Bershidsky on Europe: BoE Cuts Mortgage Funding

Leonid Bershidsky is a Bloomberg View columnist. He was the founding editor of the Russian business daily Vedomosti and founded the opinion website
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Here's today's look at some of the top stories on markets and politics in Europe:

BoE cuts mortgage support to avoid housing bubble

The Bank of England announced changes to its Funding for Lending plan, which provides banks with cheap funds if they use them to make loans. Banks will no longer be able to use the resource for mortgages, while a 0.25 percent rate will be available for those seeking to lend to small businesses. U.K. real estate prices have risen 6.8 percent in the year to October, and the monetary authority is moving to dampen the growth before it produces a bubble. The BoE probably won't raise its policy interest rate anytime soon, though: It appears to be refocusing within the current, relatively lax policy framework. It makes sense to stimulate businesses that will create jobs, rather than fuel speculative price growth in a market that's building one-third fewer houses than before the financial crisis.

Barclays plans to use share allowances to beat bonus cap

Anthony Jenkins, Barclays chief executive, is likely to receive part of his fixed pay as shares next year, after the EU-wide bonus cap takes effect. According to the EU directive, bankers' bonuses will be limited to 100 percent of their fixed pay, or 200 percent with shareholder approval. Many banks are determined to circumvent the cap by using allowances, monthly payments that are fixed at the beginning of the year that technically don't count as bonuses. The big question is whether the allowances should be paid in cash or stock. Many bank shareholders are pushing for the latter option, because it ties the value of the increased fixed pay to performance. It makes little psychological sense, though, because it stimulates executives to seek ways to boost immediate stock performance rather than increase the bank's operational gains. In fact, the stock allowance scheme may cause more risky behavior than increased cash payments. It would have been better to lift the cap and leave bank shareholders' options more open.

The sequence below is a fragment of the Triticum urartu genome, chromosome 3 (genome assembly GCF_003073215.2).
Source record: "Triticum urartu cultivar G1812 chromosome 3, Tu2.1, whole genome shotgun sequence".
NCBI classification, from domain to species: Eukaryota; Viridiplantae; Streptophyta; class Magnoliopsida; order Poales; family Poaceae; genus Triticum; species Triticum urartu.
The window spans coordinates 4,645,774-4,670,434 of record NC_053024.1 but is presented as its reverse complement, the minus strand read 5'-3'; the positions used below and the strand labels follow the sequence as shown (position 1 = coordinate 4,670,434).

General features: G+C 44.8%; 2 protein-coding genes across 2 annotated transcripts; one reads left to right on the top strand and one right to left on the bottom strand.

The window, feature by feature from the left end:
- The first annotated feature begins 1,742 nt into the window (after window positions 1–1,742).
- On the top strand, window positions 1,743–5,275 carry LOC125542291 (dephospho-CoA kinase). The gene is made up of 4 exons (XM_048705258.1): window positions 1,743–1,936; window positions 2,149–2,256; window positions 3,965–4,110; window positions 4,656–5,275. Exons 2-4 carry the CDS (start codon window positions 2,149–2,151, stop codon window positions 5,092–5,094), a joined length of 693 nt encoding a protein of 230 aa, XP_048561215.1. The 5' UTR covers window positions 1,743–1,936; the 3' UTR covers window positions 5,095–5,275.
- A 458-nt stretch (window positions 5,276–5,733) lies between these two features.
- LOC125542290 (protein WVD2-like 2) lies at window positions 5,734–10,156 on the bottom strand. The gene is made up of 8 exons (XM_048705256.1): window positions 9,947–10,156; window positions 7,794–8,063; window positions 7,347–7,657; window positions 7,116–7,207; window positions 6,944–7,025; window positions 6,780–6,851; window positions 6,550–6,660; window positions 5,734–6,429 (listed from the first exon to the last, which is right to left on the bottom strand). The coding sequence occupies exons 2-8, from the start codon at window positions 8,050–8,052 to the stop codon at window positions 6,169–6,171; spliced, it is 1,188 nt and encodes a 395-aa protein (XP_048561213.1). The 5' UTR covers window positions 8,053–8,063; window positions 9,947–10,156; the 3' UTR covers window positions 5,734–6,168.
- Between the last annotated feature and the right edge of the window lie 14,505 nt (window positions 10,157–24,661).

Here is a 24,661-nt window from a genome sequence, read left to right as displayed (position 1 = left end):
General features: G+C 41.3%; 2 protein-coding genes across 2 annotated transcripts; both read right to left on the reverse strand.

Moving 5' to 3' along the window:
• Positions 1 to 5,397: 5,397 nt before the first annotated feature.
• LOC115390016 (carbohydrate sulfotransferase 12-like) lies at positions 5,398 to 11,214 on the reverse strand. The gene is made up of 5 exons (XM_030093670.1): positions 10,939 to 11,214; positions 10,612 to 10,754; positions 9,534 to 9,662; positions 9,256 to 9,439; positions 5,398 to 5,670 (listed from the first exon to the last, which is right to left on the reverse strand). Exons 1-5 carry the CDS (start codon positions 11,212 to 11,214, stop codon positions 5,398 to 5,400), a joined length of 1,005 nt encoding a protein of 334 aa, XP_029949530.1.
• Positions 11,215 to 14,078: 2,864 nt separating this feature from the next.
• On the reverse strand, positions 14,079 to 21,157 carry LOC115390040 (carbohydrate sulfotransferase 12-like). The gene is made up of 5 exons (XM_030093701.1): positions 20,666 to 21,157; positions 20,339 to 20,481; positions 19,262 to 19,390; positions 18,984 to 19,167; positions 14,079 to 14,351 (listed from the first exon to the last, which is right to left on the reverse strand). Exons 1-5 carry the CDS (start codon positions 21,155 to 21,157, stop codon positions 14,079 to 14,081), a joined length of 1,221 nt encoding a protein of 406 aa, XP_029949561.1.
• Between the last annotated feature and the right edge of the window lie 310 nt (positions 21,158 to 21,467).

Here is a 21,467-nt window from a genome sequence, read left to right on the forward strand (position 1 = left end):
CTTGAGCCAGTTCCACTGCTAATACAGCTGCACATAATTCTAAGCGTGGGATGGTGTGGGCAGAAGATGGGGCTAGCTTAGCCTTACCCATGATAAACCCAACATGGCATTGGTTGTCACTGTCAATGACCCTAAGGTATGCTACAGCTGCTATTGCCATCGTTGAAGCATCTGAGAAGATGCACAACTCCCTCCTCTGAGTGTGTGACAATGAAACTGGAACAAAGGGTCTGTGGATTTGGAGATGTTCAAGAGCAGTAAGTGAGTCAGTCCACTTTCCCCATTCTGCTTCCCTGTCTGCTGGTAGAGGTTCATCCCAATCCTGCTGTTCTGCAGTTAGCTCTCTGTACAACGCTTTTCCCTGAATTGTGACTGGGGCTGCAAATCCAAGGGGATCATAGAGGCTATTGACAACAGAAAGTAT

S&P downgrades the Netherlands, upgrades Cyprus

The ratings agency Standard & Poor's took away the Netherlands' AAA credit rating, downgrading the country to AA+ because its economy is growing too slowly. S&P predicted only 0.5 percent gross domestic product growth in 2014 and just 1.6 percent by 2016. At the same time, S&P is more optimistic on southern Europe, changing Spain's rating outlook to "stable" from "negative" for the next six months and upgrading Cyprus from CCC+ to B-. In the rating agency's view, European nations' economic health is evening out thanks to structural reforms and euro-area support policies. The markets seem to share this belief, but it is harder to convince ordinary people, still having to deal with extremely high unemployment everywhere except Austria and Germany, that Europe is back under control. The risk of political instability is not properly factored in by investors and ratings agencies.

Alitalia fails to raise enough cash by deadline

Italy's near-bankrupt flag carrier raised less than 60 percent of the capital it needed ahead of a Nov. 27 deadline. Existing shareholders and banks pledged $235 million out of the required $407 million. Even with the $102 million promised by the state-controlled Italian postal service, the airline is short of the target it needs to hit by Dec. 10 so it can continue to operate. Alitalia's 25 percent shareholder Air France KLM opted out of the capital call, and its stake will be diluted if an investor can be found for the additional shares, which is far from certain. The Franco-Dutch carrier wants Alitalia's debt reduced before it takes any interest. Although the Italian government has shopped the company to other global airlines, such as Etihad and Aeroflot, there have been no takers. Alitalia, which carries 45 million passengers a year and works one of Europe's most attractive travel markets, has been so grossly mismanaged that it may have to go into insolvency before it can be resurrected.

H&M bans angora wool because of animal rights outcry

Sweden's retail giant Hennes & Mauritz has stopped production of items containing angora wool, caving in to calls from animal rights activists to discourage cruel harvesting practices in China. Last summer, People for the Ethical Treatment of Animals released a video that showed rabbits screaming as fur was being plucked from them. Since then, a few Scandinavian retailers have stopped selling angora. Only H&M, however, is big enough to change angora farming practices. The company has begun an inspection of its suppliers, and customers are allowed to return their angora items for a full refund. Western companies that use Chinese suppliers should generally pay more attention to the treatment of both people and animals that contributes to the low costs they enjoy in China. Nothing would have happened without PETA activists taking personal risks to obtain the videos, though the farming practices would have been easy for retailers to discover on their own.

(Leonid Bershidsky can be reached at

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